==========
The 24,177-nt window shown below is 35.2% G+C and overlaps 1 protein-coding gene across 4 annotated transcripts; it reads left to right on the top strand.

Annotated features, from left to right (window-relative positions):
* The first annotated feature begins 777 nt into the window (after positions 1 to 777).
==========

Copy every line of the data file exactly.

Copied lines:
The 24,177-nt window shown below is 35.2% G+C and overlaps 1 protein-coding gene across 4 annotated transcripts; it reads left to right on the top strand.

Annotated features, from left to right (window-relative positions):
* The first annotated feature begins 777 nt into the window (after positions 1 to 777).